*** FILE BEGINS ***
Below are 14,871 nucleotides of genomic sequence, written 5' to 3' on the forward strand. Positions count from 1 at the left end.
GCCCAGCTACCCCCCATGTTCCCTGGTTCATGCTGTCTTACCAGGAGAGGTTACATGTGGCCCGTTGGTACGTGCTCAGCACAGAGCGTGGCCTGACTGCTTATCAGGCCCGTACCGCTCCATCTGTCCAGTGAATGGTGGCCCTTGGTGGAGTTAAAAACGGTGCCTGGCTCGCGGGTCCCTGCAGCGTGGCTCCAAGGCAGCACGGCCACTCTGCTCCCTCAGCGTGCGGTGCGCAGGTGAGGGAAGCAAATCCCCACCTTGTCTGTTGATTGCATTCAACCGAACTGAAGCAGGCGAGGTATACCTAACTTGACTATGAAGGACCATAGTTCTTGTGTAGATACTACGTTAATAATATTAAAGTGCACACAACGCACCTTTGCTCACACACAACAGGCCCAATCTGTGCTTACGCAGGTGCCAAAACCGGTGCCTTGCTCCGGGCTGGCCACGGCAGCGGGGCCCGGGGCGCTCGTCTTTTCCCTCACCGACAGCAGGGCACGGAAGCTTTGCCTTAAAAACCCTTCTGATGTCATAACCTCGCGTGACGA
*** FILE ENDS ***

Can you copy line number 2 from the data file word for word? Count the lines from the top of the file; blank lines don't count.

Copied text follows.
GCCCAGCTACCCCCCATGTTCCCTGGTTCATGCTGTCTTACCAGGAGAGGTTACATGTGGCCCGTTGGTACGTGCTCAGCACAGAGCGTGGCCTGACTGCTTATCAGGCCCGTACCGCTCCATCTGTCCAGTGAATGGTGGCCCTTGGTGGAGTTAAAAACGGTGCCTGGCTCGCGGGTCCCTGCAGCGTGGCTCCAAGGCAGCACGGCCACTCTGCTCCCTCAGCGTGCGGTGCGCAGGTGAGGGAAGCAAATCCCCACCTTGTCTGTTGATTGCATTCAACCGAACTGAAGCAGGCGAGGTATACCTAACTTGACTATGAAGGACCATAGTTCTTGTGTAGATACTACGTTAATAATATTAAAGTGCACACAACGCACCTTTGCTCACACACAACAGGCCCAATCTGTGCTTACGCAGGTGCCAAAACCGGTGCCTTGCTCCGGGCTGGCCACGGCAGCGGGGCCCGGGGCGCTCGTCTTTTCCCTCACCGACAGCAGGGCACGGAAGCTTTGCCTTAAAAACCCTTCTGATGTCATAACCTCGCGTGACGA